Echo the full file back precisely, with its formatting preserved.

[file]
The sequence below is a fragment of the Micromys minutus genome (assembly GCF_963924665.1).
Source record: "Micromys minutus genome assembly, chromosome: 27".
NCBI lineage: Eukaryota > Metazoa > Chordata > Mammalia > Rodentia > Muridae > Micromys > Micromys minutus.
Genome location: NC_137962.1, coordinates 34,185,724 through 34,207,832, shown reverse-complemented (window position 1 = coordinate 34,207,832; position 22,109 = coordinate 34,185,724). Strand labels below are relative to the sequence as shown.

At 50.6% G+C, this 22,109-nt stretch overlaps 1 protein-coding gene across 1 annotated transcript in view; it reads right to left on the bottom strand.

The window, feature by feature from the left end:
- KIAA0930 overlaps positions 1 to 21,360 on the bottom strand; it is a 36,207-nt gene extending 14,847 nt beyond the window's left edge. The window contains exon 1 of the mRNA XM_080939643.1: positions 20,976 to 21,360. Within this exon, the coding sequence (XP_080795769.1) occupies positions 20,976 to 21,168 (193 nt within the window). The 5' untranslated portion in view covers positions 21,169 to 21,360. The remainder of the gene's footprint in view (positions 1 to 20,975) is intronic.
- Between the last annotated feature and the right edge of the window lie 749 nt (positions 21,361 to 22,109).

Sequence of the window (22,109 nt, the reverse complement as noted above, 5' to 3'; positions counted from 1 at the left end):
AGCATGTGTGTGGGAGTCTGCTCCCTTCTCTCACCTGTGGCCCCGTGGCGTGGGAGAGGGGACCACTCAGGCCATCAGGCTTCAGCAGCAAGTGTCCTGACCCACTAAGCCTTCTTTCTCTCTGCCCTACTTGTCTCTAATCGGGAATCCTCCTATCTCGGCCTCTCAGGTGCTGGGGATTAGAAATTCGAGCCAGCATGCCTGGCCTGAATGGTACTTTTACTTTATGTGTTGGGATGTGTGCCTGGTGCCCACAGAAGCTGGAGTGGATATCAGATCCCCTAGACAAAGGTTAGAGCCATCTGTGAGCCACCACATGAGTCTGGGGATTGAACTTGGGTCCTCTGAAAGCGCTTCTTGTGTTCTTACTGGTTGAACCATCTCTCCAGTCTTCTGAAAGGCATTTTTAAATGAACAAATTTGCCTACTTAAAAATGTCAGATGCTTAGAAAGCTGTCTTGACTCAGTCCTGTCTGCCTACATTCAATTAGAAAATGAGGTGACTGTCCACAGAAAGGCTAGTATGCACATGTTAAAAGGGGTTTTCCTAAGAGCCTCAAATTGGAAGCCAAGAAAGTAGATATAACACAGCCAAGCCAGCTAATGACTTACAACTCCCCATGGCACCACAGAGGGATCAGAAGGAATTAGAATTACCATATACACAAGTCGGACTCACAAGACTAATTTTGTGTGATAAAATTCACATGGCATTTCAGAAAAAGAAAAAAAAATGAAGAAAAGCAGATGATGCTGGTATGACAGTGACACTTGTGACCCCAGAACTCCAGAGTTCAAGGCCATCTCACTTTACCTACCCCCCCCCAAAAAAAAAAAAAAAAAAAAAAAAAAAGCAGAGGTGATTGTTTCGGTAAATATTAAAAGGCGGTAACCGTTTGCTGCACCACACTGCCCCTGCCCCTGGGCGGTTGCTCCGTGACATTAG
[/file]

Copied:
The sequence below is a fragment of the Micromys minutus genome (assembly GCF_963924665.1).
Source record: "Micromys minutus genome assembly, chromosome: 27".
NCBI lineage: Eukaryota > Metazoa > Chordata > Mammalia > Rodentia > Muridae > Micromys > Micromys minutus.
Genome location: NC_137962.1, coordinates 34,185,724 through 34,207,832, shown reverse-complemented (window position 1 = coordinate 34,207,832; position 22,109 = coordinate 34,185,724). Strand labels below are relative to the sequence as shown.

At 50.6% G+C, this 22,109-nt stretch overlaps 1 protein-coding gene across 1 annotated transcript in view; it reads right to left on the bottom strand.

The window, feature by feature from the left end:
- KIAA0930 overlaps positions 1 to 21,360 on the bottom strand; it is a 36,207-nt gene extending 14,847 nt beyond the window's left edge. The window contains exon 1 of the mRNA XM_080939643.1: positions 20,976 to 21,360. Within this exon, the coding sequence (XP_080795769.1) occupies positions 20,976 to 21,168 (193 nt within the window). The 5' untranslated portion in view covers positions 21,169 to 21,360. The remainder of the gene's footprint in view (positions 1 to 20,975) is intronic.
- Between the last annotated feature and the right edge of the window lie 749 nt (positions 21,361 to 22,109).

Sequence of the window (22,109 nt, the reverse complement as noted above, 5' to 3'; positions counted from 1 at the left end):
AGCATGTGTGTGGGAGTCTGCTCCCTTCTCTCACCTGTGGCCCCGTGGCGTGGGAGAGGGGACCACTCAGGCCATCAGGCTTCAGCAGCAAGTGTCCTGACCCACTAAGCCTTCTTTCTCTCTGCCCTACTTGTCTCTAATCGGGAATCCTCCTATCTCGGCCTCTCAGGTGCTGGGGATTAGAAATTCGAGCCAGCATGCCTGGCCTGAATGGTACTTTTACTTTATGTGTTGGGATGTGTGCCTGGTGCCCACAGAAGCTGGAGTGGATATCAGATCCCCTAGACAAAGGTTAGAGCCATCTGTGAGCCACCACATGAGTCTGGGGATTGAACTTGGGTCCTCTGAAAGCGCTTCTTGTGTTCTTACTGGTTGAACCATCTCTCCAGTCTTCTGAAAGGCATTTTTAAATGAACAAATTTGCCTACTTAAAAATGTCAGATGCTTAGAAAGCTGTCTTGACTCAGTCCTGTCTGCCTACATTCAATTAGAAAATGAGGTGACTGTCCACAGAAAGGCTAGTATGCACATGTTAAAAGGGGTTTTCCTAAGAGCCTCAAATTGGAAGCCAAGAAAGTAGATATAACACAGCCAAGCCAGCTAATGACTTACAACTCCCCATGGCACCACAGAGGGATCAGAAGGAATTAGAATTACCATATACACAAGTCGGACTCACAAGACTAATTTTGTGTGATAAAATTCACATGGCATTTCAGAAAAAGAAAAAAAAATGAAGAAAAGCAGATGATGCTGGTATGACAGTGACACTTGTGACCCCAGAACTCCAGAGTTCAAGGCCATCTCACTTTACCTACCCCCCCCCAAAAAAAAAAAAAAAAAAAAAAAAAAAGCAGAGGTGATTGTTTCGGTAAATATTAAAAGGCGGTAACCGTTTGCTGCACCACACTGCCCCTGCCCCTGGGCGGTTGCTCCGTGACATTAG